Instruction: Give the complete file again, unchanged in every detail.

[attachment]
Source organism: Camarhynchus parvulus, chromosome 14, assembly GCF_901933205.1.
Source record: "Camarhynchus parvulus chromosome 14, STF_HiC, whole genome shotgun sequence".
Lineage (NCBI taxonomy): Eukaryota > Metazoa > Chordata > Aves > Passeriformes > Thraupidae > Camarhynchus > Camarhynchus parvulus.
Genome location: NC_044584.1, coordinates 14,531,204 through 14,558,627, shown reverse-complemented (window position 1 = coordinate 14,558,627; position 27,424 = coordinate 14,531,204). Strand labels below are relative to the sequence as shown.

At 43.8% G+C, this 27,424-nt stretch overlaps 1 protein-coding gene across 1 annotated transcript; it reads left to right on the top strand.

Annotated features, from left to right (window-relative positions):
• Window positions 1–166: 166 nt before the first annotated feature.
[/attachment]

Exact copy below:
Source organism: Camarhynchus parvulus, chromosome 14, assembly GCF_901933205.1.
Source record: "Camarhynchus parvulus chromosome 14, STF_HiC, whole genome shotgun sequence".
Lineage (NCBI taxonomy): Eukaryota > Metazoa > Chordata > Aves > Passeriformes > Thraupidae > Camarhynchus > Camarhynchus parvulus.
Genome location: NC_044584.1, coordinates 14,531,204 through 14,558,627, shown reverse-complemented (window position 1 = coordinate 14,558,627; position 27,424 = coordinate 14,531,204). Strand labels below are relative to the sequence as shown.

At 43.8% G+C, this 27,424-nt stretch overlaps 1 protein-coding gene across 1 annotated transcript; it reads left to right on the top strand.

Annotated features, from left to right (window-relative positions):
• Window positions 1–166: 166 nt before the first annotated feature.